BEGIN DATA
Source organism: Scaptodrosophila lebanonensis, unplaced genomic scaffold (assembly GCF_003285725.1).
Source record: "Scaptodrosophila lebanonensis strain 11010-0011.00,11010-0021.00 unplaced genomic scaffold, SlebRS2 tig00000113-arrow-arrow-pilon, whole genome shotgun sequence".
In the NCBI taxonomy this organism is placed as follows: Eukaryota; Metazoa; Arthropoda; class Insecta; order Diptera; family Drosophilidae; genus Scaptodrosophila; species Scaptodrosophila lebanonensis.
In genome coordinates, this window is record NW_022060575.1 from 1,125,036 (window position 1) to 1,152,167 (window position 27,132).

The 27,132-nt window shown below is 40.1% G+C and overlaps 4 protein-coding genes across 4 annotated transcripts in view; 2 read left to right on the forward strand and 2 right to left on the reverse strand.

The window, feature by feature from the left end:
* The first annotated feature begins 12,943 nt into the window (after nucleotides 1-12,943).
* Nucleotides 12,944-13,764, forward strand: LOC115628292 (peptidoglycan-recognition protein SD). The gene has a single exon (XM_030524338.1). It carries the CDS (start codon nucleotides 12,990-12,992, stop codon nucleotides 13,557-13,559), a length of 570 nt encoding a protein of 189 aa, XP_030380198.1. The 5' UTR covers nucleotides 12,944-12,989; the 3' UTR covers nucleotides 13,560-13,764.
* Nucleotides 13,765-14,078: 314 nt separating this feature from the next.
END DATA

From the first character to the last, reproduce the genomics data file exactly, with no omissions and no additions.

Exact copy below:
Source organism: Scaptodrosophila lebanonensis, unplaced genomic scaffold (assembly GCF_003285725.1).
Source record: "Scaptodrosophila lebanonensis strain 11010-0011.00,11010-0021.00 unplaced genomic scaffold, SlebRS2 tig00000113-arrow-arrow-pilon, whole genome shotgun sequence".
In the NCBI taxonomy this organism is placed as follows: Eukaryota; Metazoa; Arthropoda; class Insecta; order Diptera; family Drosophilidae; genus Scaptodrosophila; species Scaptodrosophila lebanonensis.
In genome coordinates, this window is record NW_022060575.1 from 1,125,036 (window position 1) to 1,152,167 (window position 27,132).

The 27,132-nt window shown below is 40.1% G+C and overlaps 4 protein-coding genes across 4 annotated transcripts in view; 2 read left to right on the forward strand and 2 right to left on the reverse strand.

The window, feature by feature from the left end:
* The first annotated feature begins 12,943 nt into the window (after nucleotides 1-12,943).
* Nucleotides 12,944-13,764, forward strand: LOC115628292 (peptidoglycan-recognition protein SD). The gene has a single exon (XM_030524338.1). It carries the CDS (start codon nucleotides 12,990-12,992, stop codon nucleotides 13,557-13,559), a length of 570 nt encoding a protein of 189 aa, XP_030380198.1. The 5' UTR covers nucleotides 12,944-12,989; the 3' UTR covers nucleotides 13,560-13,764.
* Nucleotides 13,765-14,078: 314 nt separating this feature from the next.